The Baby Boomers have drastically changed nearly every industry over the last sixty years. So it should be no surprise that they are having significant effect the healthcare industry as well.
In fact Baby Boomer’s present the single largest challenge the American healthcare industry has ever faced. The Boomers will be using the system at historic rates as the industry tries to meet demand with an aging and depleting workforce.
“This is the most powerful force operating in our health system right now, this generational change,” says Jeff Goldsmith, president of Health Futures Inc., Charlottesville, Va. So far, the growth in the number of senior citizen boomers has been incremental, and its impact on health care has been overshadowed by federal reform and budget battles. “People aren’t paying much attention,” via hhnmag.com
The Post World War II generation is also demanding changes in the healthcare system causing a shift to home-based services such as home care, visiting physician services and hospice. That is a demand lawmakers believe America’s health care system can rise too.
In July, Senator Ron Wyden (D-ORE) told Medpage Today that he believes a Baby-Boomer inspired revolution is coming to healthcare.
“I believe Medicare and Medicaid are going to lead a revolution in caring for people at home,” Wyden said, especially for chronic illnesses such as cancer, diabetes, stroke, and Alzheimer’s, which account for 93% of Medicare’s costs.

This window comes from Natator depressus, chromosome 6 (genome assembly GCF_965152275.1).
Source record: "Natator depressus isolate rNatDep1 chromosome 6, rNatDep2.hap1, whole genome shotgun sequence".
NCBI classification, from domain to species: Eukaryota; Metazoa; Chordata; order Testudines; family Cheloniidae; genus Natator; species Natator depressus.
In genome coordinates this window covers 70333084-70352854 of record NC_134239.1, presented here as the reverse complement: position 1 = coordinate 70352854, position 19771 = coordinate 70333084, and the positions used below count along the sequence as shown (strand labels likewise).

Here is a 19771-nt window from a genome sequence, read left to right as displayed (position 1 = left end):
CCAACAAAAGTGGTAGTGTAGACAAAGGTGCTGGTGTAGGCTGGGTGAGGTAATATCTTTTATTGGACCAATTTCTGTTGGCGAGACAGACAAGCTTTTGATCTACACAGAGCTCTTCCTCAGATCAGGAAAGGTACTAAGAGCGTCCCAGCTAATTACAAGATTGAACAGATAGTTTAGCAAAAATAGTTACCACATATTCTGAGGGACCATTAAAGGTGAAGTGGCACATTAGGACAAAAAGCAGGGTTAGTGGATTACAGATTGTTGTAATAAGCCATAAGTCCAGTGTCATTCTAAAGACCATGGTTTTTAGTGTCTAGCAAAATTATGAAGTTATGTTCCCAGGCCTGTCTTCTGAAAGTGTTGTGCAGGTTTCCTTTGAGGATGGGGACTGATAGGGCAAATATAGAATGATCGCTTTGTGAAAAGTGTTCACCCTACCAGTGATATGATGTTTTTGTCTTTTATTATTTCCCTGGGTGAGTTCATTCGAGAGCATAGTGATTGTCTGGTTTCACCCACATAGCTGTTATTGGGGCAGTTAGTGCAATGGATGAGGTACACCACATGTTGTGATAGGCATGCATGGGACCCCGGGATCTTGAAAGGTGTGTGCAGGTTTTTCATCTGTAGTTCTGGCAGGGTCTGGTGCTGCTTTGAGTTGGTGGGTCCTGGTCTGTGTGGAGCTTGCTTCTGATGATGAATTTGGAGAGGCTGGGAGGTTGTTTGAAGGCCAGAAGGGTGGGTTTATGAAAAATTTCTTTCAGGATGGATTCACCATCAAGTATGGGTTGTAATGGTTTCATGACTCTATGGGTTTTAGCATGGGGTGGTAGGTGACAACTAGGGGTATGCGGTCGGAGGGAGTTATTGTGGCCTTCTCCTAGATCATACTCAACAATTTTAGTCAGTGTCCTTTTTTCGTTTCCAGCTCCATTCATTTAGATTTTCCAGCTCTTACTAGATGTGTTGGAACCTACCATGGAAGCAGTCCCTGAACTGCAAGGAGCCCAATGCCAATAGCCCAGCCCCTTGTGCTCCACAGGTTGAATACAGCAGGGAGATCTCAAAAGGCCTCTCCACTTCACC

Home Care can save the Medicare system money. With technological advances in the Bio-med field and electronic medical records, the licensed healthcare professional can access medical information and order treatments just as efficiently than a hospital facility. For patients who don’t need 24 hour monitoring by a Register Nurse or physician, home care can be a very cost effective service delivery system.
Hospital systems have already figured this out. They are investing more time and resources into home care services as a way to boost patient outcomes and cut hospital readmission. Minimizing readmission is a key part to the new reimbursement system Medicare has put in place as a result of the affordable care act. By having some control over the patients healthcare delivery after discharge, hospitals hope to curb readmission and provide better outcomes.
With the healthcare industry already embracing the shift to home care and lawmakers willing to fund it. Look for more innovation in the field of home health care over the next fifteen years. Innovation that could save the Medicare system from financial collapse.